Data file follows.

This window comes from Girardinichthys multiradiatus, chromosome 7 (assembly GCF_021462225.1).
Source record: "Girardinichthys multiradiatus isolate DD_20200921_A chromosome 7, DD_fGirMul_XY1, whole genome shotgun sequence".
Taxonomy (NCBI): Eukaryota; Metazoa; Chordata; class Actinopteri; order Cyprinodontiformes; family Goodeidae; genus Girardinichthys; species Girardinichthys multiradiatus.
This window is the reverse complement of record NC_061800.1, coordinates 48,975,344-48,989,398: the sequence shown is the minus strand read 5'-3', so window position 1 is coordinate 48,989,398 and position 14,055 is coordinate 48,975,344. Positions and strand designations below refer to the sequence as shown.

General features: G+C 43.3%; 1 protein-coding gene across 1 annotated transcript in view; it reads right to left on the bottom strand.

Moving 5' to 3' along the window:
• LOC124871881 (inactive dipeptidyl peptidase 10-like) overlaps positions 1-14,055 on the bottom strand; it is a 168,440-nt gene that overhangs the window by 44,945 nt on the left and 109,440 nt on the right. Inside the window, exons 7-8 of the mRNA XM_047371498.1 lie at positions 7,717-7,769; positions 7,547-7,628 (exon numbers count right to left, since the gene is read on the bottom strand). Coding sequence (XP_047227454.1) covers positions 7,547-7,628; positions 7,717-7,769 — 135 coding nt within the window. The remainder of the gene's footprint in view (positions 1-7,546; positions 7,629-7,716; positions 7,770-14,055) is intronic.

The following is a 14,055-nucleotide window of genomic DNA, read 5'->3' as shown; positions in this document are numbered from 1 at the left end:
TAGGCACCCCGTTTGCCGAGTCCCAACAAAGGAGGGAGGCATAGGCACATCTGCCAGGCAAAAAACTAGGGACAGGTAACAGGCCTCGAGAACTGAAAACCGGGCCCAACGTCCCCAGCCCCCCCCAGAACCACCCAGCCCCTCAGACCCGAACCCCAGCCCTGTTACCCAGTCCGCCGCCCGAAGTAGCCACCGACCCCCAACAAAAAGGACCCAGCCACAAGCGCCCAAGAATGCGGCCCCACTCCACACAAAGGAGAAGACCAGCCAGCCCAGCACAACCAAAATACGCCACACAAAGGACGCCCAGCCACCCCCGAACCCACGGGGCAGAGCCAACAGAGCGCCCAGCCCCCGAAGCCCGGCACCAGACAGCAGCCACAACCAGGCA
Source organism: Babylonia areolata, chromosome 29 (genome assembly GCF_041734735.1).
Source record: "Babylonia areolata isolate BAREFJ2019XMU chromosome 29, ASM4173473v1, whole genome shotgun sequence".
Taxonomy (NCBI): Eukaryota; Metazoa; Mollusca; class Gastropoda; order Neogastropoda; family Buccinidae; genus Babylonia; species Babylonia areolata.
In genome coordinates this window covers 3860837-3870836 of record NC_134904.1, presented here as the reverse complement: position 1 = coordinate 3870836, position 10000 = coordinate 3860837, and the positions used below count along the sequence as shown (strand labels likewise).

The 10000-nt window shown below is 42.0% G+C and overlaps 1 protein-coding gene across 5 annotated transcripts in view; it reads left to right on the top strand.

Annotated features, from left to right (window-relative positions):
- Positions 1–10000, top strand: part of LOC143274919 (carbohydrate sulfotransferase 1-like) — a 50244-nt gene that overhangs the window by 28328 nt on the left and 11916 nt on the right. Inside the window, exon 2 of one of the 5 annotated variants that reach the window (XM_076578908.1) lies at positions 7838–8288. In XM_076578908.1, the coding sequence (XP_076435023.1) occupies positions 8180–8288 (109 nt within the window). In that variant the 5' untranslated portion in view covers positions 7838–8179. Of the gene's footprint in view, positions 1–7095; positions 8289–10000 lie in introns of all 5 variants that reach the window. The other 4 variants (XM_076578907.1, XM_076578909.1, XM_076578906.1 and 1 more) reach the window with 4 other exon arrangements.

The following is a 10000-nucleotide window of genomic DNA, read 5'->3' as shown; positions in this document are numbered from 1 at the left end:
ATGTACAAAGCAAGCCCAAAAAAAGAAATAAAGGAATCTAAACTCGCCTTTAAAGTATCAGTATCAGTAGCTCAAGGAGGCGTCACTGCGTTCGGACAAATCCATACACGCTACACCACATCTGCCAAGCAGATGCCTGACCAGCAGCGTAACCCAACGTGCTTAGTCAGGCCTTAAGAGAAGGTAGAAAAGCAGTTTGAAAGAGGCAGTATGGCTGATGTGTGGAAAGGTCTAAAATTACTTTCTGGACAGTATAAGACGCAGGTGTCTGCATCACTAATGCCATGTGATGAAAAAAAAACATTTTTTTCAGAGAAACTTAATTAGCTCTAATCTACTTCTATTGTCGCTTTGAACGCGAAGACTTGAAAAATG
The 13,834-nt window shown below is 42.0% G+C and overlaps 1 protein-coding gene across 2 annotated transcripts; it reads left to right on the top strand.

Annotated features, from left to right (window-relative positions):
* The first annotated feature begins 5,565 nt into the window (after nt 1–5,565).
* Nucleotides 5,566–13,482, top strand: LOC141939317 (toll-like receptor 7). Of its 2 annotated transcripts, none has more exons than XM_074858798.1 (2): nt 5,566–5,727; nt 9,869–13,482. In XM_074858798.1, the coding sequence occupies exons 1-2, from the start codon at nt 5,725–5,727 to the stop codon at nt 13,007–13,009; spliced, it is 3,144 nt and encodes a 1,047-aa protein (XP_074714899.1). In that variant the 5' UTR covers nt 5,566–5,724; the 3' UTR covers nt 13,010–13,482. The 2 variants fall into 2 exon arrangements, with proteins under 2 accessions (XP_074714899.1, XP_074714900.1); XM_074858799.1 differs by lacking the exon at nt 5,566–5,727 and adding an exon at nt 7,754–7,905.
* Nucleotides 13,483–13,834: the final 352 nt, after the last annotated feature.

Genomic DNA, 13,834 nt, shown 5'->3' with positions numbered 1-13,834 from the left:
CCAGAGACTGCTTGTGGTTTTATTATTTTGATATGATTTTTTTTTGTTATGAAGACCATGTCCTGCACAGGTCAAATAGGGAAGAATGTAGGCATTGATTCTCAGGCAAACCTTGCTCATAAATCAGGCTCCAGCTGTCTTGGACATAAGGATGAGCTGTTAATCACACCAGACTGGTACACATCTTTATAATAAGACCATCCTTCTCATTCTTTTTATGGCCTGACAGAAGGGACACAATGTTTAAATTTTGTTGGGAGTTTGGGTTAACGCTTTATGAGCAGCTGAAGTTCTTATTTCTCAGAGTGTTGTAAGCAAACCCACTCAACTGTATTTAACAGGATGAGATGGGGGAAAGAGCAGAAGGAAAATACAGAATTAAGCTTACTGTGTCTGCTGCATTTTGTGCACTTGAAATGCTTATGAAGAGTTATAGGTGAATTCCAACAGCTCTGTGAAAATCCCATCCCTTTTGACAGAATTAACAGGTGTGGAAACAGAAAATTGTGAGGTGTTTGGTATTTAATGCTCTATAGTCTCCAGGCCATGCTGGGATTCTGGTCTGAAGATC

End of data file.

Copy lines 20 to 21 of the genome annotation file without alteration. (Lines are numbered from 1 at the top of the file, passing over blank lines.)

Annotated features, from left to right (window-relative positions):
* The first annotated feature begins 5,565 nt into the window (after nt 1–5,565).